- Multifaith: We are all people of faith and yet we shouldn’t have to compromise my faith to be friends. We can be conservative in our faith and still get along. Most people who actually believe their own religion do not want to pretend like we all agree, or simply agree to not mention the things we have very different perspectives on.
- One Conversation: The whole world is listening. What we say, and how it comes across is vital. The way we say things might sound really good to our tribe, but not to those listing. Truth doesn’t have to sound arrogant and hateful. If you believe that your truth is from God it doesn’t have to make you arrogant.
- Public Square: We must be respectful of one another. Faith in society represents the character, spirituality, conscience of a society and builds conviction. Religious freedom is vital. Bob repeatedly said that he wants the whole world to follow Jesus. But I don’t want them to follow him because they are coerced. He believes that any form of intimidation of other faiths shows weakness.
- Engage the community in all its domains. There is much need for us to work together to improve the global and local communities in which we now live.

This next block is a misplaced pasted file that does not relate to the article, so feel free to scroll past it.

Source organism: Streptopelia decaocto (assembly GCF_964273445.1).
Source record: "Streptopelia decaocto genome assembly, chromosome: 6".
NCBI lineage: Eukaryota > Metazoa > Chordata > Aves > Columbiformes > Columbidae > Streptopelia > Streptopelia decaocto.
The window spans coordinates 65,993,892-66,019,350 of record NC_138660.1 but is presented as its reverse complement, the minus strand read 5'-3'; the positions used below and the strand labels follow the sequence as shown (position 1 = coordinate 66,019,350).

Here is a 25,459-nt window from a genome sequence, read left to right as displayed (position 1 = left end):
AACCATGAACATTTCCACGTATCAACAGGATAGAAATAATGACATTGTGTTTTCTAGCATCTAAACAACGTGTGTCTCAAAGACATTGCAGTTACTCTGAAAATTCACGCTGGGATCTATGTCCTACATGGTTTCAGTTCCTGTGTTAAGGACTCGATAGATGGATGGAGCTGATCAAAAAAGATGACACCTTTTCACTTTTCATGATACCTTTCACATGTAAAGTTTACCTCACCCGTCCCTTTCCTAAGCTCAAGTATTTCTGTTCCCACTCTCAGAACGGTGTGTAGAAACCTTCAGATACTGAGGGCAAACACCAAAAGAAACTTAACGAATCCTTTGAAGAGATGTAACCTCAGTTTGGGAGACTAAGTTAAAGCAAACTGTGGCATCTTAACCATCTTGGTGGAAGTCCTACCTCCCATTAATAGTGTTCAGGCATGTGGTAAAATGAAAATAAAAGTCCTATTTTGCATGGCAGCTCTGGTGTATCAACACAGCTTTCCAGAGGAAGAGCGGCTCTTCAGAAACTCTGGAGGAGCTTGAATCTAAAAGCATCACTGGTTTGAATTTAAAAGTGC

He rallied us to go beyond our own tribal mentalities and meet and make friends with people who aren’t like us. He told us not to be locked into only talking with people who think like us and speak like us. We should get outside the walls.
We then began to focus on the subject of war from a religious perspective.
First up Rabbi Hanan Schelsinger spoke from a Jewish perspective
What does Judaism teach about war. Jewishness is not only a religion but a family. But we are all human beings so we should share the pain and anguish of all victims of war. All human beings according to Judaism are created in God’s image. God feeds the hungry, clothes the naked, and heals the sick. Jews are commanded to do the same as God to all. Jews are reminded that they were once slaves in Egypt and should therefore be sympathetic to others. There is another side of the coin. The poor of your own city comes first. So those in the Jewish family require a priority of care. There is an argument that says when the command comes to love your “neighbour,” this is restricted to fellow Jews. Some rabbinical authorities argue that even the “alien and stranger” are restricted to those who have converted to Judaism. The isolationist position has also pointed to the idea that as in the past nobody cared for the Jews so they have to look after themselves. Others say that Jews should not stand idly by when someone else is the one suffering. Official Israeli policy is to allow the Syrians who are injured into Israel for treatment. The Rabbi really made the point that you cannot consider Jewish thought on war without considering the Holocaust. He also explained honestly that there are very different perspectives among Jewish people.
Next up was Iman Zia Ul Haque Sheikh with the Islamic viewpoint: